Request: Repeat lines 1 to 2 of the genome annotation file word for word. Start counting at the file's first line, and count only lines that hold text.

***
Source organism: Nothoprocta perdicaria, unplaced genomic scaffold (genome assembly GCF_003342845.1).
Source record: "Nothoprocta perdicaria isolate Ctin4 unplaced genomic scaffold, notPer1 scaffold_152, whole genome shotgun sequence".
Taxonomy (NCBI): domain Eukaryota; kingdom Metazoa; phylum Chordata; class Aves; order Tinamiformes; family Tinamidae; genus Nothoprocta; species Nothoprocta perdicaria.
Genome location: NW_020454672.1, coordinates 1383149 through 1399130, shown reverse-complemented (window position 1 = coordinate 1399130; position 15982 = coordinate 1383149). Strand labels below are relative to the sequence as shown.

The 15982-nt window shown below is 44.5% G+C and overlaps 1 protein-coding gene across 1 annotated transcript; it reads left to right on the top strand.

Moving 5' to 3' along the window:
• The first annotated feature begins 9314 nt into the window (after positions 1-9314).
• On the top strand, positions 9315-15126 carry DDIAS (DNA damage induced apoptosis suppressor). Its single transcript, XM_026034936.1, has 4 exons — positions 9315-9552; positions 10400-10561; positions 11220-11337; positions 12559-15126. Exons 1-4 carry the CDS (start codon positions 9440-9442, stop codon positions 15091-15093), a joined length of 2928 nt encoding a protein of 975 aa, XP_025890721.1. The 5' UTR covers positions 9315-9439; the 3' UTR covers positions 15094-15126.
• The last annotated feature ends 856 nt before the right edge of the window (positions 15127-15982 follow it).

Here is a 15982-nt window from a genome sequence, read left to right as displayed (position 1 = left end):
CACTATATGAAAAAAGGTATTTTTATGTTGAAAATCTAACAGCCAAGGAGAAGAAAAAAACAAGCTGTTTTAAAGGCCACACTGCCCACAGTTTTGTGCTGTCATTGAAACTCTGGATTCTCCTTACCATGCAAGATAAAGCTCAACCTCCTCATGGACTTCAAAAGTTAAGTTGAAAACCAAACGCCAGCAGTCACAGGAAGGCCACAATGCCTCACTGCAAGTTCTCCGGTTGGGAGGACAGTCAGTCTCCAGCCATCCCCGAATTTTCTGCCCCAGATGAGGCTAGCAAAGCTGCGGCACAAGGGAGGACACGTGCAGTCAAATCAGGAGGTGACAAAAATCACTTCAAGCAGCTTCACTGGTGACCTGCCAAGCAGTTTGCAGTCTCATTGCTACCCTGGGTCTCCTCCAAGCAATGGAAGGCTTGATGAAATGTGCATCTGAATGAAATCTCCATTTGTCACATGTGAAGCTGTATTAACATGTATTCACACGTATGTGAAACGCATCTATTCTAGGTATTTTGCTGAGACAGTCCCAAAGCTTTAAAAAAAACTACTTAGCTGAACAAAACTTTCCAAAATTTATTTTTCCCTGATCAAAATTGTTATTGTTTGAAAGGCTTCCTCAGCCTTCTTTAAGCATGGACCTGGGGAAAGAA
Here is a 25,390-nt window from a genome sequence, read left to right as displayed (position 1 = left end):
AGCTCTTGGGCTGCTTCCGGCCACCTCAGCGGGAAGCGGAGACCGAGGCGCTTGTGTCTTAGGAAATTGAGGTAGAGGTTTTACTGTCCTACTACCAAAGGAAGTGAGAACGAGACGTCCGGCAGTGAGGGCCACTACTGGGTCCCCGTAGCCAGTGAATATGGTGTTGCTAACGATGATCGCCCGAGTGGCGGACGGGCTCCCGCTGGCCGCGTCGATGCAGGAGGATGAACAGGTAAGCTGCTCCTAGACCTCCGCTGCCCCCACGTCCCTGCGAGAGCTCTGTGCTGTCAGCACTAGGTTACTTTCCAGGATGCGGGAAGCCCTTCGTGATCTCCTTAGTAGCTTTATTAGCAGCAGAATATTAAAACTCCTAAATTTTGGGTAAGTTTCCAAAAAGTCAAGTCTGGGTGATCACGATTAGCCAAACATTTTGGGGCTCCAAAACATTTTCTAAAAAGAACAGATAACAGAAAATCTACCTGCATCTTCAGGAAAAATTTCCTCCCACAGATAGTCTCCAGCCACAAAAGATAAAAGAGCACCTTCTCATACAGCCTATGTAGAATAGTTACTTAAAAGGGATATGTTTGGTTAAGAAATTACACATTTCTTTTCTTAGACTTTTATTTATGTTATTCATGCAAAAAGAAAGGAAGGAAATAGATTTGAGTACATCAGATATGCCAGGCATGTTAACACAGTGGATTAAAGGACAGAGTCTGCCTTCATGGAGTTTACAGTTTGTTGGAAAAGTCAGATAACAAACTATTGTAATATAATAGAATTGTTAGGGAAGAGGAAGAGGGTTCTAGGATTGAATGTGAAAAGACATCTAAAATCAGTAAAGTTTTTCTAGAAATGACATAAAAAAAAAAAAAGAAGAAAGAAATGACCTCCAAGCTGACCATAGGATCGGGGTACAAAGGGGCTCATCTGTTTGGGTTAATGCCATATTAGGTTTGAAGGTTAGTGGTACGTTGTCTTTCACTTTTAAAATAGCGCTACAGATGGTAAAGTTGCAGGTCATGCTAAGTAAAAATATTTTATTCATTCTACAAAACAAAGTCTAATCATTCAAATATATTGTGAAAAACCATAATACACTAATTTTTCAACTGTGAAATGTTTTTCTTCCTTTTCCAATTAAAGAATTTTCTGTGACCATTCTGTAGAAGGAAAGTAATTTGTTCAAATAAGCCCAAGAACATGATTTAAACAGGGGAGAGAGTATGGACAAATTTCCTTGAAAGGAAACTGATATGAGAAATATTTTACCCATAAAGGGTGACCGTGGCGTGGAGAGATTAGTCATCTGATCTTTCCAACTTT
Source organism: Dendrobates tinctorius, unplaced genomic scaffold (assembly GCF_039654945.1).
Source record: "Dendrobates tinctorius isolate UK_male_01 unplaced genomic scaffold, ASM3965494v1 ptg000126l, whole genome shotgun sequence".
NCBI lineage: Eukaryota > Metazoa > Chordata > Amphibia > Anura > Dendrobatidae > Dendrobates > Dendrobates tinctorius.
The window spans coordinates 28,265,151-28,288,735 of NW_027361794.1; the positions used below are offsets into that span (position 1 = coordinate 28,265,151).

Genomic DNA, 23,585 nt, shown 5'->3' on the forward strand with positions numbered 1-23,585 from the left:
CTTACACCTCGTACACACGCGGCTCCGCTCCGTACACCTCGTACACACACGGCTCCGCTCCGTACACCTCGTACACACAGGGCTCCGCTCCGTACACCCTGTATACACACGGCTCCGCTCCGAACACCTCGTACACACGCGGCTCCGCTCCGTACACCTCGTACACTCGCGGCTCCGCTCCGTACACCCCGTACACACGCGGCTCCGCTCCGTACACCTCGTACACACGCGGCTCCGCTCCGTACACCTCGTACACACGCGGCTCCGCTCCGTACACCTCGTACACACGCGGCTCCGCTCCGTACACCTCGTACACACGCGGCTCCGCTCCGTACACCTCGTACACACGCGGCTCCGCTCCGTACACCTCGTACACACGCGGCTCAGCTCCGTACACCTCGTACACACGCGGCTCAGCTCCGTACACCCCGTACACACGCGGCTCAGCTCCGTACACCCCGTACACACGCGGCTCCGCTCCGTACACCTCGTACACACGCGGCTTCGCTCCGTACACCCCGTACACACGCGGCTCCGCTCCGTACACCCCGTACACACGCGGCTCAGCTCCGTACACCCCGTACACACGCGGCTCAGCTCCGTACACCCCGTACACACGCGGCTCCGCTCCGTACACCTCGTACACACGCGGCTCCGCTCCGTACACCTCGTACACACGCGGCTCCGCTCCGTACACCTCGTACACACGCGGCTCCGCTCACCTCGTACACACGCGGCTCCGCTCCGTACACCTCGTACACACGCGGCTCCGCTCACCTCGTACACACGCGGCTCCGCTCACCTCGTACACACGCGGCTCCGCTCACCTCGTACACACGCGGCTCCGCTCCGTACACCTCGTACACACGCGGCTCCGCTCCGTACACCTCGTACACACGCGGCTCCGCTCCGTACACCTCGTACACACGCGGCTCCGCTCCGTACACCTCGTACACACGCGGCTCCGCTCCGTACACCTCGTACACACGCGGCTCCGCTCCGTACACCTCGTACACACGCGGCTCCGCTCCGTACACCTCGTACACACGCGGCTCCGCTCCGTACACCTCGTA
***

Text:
Source organism: Nothoprocta perdicaria, unplaced genomic scaffold (genome assembly GCF_003342845.1).
Source record: "Nothoprocta perdicaria isolate Ctin4 unplaced genomic scaffold, notPer1 scaffold_152, whole genome shotgun sequence".